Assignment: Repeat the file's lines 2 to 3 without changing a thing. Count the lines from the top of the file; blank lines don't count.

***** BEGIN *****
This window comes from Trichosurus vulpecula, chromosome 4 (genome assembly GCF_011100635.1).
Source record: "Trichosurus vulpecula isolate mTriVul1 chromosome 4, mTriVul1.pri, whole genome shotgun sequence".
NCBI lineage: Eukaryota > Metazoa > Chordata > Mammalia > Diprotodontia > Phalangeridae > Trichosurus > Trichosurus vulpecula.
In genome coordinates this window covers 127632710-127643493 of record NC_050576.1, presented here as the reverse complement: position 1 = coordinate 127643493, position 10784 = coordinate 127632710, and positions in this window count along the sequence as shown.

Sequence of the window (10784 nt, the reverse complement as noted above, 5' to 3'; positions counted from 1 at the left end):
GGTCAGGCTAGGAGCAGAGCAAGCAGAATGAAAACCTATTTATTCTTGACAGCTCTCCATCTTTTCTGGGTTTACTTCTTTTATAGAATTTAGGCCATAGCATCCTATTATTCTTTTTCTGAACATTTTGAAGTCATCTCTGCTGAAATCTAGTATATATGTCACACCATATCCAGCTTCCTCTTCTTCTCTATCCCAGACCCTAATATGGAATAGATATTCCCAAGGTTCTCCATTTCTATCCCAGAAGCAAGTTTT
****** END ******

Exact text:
Source record: "Trichosurus vulpecula isolate mTriVul1 chromosome 4, mTriVul1.pri, whole genome shotgun sequence".
NCBI lineage: Eukaryota > Metazoa > Chordata > Mammalia > Diprotodontia > Phalangeridae > Trichosurus > Trichosurus vulpecula.